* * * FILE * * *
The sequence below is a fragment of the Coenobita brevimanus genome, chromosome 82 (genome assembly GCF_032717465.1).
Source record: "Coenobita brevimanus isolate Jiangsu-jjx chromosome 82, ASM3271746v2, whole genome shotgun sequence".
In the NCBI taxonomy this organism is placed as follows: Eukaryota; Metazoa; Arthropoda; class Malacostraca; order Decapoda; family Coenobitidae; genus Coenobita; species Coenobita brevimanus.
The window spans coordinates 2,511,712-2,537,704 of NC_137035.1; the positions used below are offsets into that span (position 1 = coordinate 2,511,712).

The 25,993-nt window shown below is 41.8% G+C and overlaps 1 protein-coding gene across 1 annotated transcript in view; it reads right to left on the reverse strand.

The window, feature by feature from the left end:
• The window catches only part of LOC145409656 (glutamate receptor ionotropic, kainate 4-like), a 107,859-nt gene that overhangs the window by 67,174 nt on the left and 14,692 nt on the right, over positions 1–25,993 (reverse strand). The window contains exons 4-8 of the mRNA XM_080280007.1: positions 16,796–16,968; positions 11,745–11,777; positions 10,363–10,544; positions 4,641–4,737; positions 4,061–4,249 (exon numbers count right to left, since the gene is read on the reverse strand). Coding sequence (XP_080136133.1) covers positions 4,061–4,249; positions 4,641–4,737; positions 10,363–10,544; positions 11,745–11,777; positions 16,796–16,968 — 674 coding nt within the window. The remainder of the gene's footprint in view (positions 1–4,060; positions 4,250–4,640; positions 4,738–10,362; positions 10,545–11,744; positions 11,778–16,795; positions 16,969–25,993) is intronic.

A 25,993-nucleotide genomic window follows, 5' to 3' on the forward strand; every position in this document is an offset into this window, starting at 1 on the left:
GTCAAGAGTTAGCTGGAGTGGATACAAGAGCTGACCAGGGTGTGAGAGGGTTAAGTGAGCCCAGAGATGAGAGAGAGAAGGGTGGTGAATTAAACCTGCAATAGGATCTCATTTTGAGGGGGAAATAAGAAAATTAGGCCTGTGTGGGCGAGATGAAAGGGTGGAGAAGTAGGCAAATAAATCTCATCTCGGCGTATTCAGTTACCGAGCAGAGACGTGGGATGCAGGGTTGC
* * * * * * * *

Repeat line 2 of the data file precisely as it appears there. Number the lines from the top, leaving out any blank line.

Source record: "Coenobita brevimanus isolate Jiangsu-jjx chromosome 82, ASM3271746v2, whole genome shotgun sequence".